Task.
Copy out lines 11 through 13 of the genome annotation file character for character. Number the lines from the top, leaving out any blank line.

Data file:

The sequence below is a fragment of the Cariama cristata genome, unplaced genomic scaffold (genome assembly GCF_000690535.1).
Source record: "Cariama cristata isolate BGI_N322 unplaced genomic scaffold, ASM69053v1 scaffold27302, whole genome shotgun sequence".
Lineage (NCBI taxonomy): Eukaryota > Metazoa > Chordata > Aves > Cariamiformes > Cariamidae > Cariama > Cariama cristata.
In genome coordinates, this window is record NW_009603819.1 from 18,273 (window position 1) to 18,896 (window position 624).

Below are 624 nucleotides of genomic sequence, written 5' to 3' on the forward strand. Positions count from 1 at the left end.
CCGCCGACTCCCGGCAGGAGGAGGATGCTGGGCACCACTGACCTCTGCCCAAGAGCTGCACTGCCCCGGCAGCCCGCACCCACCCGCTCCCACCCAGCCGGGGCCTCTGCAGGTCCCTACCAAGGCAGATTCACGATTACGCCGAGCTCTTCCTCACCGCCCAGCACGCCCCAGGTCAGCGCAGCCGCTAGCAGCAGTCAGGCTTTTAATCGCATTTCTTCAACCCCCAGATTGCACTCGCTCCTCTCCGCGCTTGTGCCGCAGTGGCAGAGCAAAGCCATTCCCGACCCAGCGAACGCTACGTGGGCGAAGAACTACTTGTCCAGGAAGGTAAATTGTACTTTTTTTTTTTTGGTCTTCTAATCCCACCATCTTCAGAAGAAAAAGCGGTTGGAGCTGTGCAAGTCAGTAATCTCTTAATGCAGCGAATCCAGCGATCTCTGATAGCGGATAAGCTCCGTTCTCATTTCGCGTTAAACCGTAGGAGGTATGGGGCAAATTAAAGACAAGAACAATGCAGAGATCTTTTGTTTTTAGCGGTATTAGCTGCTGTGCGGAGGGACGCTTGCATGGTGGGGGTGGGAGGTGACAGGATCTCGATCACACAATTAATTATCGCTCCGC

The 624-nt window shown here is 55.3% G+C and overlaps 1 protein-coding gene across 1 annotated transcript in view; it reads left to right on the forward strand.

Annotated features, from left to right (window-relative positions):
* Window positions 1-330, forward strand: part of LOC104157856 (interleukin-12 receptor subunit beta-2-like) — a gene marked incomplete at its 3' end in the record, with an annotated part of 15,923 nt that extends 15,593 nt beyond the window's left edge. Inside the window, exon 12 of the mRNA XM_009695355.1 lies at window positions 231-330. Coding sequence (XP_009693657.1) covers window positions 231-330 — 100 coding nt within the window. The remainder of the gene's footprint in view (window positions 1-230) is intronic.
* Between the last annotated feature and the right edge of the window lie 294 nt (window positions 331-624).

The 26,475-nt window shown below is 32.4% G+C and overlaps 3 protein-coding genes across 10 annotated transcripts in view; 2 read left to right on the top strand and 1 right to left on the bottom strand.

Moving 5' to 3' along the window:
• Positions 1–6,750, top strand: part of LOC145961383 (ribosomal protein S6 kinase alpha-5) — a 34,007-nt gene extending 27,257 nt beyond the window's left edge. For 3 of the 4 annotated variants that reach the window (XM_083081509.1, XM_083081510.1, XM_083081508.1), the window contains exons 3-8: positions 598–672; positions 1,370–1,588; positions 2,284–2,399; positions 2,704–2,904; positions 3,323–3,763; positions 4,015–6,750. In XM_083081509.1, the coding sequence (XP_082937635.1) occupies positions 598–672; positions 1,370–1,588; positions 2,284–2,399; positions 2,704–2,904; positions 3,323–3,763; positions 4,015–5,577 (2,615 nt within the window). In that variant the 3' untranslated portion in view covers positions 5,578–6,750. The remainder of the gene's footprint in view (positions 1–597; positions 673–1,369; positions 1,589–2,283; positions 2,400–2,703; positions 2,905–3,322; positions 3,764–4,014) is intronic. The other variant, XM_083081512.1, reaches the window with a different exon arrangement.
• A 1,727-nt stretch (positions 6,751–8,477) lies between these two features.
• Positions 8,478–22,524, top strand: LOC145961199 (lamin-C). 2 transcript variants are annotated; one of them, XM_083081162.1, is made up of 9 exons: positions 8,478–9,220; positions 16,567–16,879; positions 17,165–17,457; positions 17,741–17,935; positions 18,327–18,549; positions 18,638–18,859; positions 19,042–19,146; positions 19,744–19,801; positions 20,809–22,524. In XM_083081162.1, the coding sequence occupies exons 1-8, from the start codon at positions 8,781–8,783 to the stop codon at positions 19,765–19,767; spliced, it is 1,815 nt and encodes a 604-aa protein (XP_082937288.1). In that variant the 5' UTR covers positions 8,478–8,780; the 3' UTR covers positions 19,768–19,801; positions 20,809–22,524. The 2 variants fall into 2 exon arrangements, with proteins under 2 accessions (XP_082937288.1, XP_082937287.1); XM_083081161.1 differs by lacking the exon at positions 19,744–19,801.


The 26,475-nt window shown below is 32.4% G+C and overlaps 3 protein-coding genes across 10 annotated transcripts in view; 2 read left to right on the top strand and 1 right to left on the bottom strand.

Moving 5' to 3' along the window:
• Positions 1–6,750, top strand: part of LOC145961383 (ribosomal protein S6 kinase alpha-5) — a 34,007-nt gene extending 27,257 nt beyond the window's left edge. For 3 of the 4 annotated variants that reach the window (XM_083081509.1, XM_083081510.1, XM_083081508.1), the window contains exons 3-8: positions 598–672; positions 1,370–1,588; positions 2,284–2,399; positions 2,704–2,904; positions 3,323–3,763; positions 4,015–6,750. In XM_083081509.1, the coding sequence (XP_082937635.1) occupies positions 598–672; positions 1,370–1,588; positions 2,284–2,399; positions 2,704–2,904; positions 3,323–3,763; positions 4,015–5,577 (2,615 nt within the window). In that variant the 3' untranslated portion in view covers positions 5,578–6,750. The remainder of the gene's footprint in view (positions 1–597; positions 673–1,369; positions 1,589–2,283; positions 2,400–2,703; positions 2,905–3,322; positions 3,764–4,014) is intronic. The other variant, XM_083081512.1, reaches the window with a different exon arrangement.